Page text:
double i,j,k;

k=(i%j);


The program generates a error in second line and compiler show a message I can not use % in double variable. But I need to separate the each digit of a double variable how I can do this?

Try spacing everything out? And maybe try initializing all three variables to zero out of good practice.

But I need to separate the each digit of a double variable how I can do this?

A floating-point representations is inexact; so very often you can compute a more accurate result of an operation on real numbers in your head than your computer can do with floating-point numbers. When it comes to 'each digit of a double variable' (where by 'digit' you mean 'decimal digit'), things get even murkier. The floating-point representation of a real number typically uses a radix of 2; though the external representation is decimal (to base 10). We expect 0.01 to be exactly representable; the digits are 0, 0, and 1 followed by zeroes. However 0.01 may not be exactly representable (in limited memory) using a binary radix.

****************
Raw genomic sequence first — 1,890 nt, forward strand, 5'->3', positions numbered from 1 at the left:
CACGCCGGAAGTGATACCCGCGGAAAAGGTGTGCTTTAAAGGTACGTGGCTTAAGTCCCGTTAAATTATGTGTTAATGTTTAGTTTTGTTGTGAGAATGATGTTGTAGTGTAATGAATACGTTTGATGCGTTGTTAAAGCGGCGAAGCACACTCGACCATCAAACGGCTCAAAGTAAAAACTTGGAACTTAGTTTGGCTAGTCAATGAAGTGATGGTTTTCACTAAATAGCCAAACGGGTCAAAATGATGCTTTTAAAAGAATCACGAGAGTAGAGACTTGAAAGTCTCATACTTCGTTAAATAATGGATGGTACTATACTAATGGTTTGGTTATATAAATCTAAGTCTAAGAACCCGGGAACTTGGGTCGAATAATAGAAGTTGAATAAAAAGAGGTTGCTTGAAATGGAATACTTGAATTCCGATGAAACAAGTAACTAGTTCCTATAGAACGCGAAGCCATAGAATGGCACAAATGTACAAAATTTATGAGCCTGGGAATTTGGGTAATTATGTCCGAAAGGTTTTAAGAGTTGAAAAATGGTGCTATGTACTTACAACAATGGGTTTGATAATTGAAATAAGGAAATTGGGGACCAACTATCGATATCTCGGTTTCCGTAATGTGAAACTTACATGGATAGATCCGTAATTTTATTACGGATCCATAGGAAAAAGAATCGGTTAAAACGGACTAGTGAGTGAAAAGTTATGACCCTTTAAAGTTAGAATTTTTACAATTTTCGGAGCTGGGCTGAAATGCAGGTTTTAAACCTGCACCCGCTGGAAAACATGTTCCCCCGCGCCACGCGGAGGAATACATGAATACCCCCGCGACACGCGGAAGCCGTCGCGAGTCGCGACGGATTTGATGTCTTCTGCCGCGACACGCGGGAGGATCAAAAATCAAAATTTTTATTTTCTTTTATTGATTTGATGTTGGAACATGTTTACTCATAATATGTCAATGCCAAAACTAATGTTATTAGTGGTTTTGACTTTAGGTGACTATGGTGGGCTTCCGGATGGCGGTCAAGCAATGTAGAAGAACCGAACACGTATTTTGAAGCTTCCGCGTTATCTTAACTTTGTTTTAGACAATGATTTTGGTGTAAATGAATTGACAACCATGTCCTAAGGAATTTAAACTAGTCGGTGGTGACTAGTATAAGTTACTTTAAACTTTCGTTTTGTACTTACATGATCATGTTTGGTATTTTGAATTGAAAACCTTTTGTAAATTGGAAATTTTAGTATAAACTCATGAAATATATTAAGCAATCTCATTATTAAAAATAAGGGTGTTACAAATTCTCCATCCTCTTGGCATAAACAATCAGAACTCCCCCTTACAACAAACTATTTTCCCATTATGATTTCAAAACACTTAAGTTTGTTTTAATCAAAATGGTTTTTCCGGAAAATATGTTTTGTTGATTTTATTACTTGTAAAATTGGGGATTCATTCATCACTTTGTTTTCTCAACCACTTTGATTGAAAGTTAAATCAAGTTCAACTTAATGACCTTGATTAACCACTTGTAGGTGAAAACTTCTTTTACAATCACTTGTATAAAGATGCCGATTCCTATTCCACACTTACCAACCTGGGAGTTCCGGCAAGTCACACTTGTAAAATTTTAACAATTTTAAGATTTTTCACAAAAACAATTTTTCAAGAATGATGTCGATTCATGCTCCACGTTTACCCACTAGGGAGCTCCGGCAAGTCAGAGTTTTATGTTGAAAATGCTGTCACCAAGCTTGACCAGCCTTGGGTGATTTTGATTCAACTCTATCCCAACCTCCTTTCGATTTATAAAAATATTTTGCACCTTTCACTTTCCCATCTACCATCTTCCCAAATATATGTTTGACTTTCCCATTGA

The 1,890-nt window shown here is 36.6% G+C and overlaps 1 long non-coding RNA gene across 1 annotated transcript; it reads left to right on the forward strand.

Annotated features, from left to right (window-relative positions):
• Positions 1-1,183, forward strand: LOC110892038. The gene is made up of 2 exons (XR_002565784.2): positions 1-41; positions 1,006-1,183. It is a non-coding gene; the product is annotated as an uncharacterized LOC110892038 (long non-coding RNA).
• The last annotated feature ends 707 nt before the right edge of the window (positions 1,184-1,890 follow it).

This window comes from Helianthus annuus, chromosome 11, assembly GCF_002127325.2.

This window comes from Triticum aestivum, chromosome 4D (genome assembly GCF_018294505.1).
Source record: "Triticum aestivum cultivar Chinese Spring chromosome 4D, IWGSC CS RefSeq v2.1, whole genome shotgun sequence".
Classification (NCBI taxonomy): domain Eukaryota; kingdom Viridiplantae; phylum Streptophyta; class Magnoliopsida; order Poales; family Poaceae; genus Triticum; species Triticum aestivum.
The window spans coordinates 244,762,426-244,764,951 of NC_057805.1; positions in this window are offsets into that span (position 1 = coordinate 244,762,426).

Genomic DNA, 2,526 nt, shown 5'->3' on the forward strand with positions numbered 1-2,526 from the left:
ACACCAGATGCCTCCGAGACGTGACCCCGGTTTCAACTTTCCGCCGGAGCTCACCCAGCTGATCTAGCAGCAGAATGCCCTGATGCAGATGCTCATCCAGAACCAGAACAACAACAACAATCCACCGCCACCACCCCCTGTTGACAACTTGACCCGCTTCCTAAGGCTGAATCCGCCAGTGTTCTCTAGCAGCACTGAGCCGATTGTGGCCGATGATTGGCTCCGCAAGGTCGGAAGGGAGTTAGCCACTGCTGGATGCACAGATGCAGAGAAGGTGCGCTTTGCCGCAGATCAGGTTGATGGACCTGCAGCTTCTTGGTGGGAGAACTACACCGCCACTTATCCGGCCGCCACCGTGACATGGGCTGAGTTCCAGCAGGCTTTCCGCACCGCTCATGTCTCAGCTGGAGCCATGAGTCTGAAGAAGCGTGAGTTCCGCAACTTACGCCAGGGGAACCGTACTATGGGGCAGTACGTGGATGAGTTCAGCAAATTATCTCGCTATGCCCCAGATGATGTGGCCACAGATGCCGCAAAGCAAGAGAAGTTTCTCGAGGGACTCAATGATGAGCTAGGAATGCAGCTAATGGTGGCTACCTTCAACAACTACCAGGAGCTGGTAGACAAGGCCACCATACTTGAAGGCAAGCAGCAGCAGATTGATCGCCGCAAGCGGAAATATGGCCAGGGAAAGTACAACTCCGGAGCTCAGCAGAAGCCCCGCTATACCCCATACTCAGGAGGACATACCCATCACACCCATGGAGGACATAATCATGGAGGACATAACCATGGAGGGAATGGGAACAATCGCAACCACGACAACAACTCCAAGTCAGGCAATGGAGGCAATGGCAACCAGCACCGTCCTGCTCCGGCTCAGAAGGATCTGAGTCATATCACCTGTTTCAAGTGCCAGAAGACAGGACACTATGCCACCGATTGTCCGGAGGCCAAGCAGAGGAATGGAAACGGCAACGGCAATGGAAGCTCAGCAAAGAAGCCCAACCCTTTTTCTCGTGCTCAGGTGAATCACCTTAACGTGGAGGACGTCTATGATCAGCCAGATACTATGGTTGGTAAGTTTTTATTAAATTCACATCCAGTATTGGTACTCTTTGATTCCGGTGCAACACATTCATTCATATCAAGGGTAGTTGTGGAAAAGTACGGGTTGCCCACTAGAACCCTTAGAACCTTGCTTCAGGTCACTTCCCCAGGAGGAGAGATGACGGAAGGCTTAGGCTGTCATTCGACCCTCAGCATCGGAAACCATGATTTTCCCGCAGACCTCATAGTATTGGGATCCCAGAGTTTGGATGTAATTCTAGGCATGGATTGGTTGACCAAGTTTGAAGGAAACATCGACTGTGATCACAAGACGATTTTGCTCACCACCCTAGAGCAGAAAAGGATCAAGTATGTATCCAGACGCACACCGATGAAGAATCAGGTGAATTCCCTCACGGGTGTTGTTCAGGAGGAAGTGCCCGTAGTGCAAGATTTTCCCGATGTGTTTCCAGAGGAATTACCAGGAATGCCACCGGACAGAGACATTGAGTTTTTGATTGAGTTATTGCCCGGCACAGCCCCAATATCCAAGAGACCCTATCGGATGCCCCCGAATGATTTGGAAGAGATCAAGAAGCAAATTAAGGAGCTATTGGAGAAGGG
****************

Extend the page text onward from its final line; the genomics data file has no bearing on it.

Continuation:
With those caveats in place, write out the double value (to the precision that you require) to a std::ostringstream and pick off the digits from the characters in the std::string.

#include <iostream>
#include <iomanip>
#include <sstream>
#include <string>
#include <locale>

int main()
{
    double a = 10.35 ;
    std::cout << std::fixed << std::setprecision(16) << a << '\n' ;

    std::ostringstream stm ;
    stm << std::fixed << std::setprecision(16) << a ;
    std::string str = stm.str() ;

    std::cout << "decimal digits: " ;
    for( std::string::size_type i = 0 ; i < str.size() ; ++i )
        if( std::isdigit( str[i], stm.getloc() ) )
        {
            int digit = str[i] - '0' ;
            std::cout << digit << ' ' ;
        }
    std::cout << '\n' ;
}

Edited 5 Years Ago by vijayan121: n/a

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